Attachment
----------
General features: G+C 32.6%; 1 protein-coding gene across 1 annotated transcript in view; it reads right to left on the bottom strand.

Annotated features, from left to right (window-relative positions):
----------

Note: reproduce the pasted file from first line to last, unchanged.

General features: G+C 32.6%; 1 protein-coding gene across 1 annotated transcript in view; it reads right to left on the bottom strand.

Annotated features, from left to right (window-relative positions):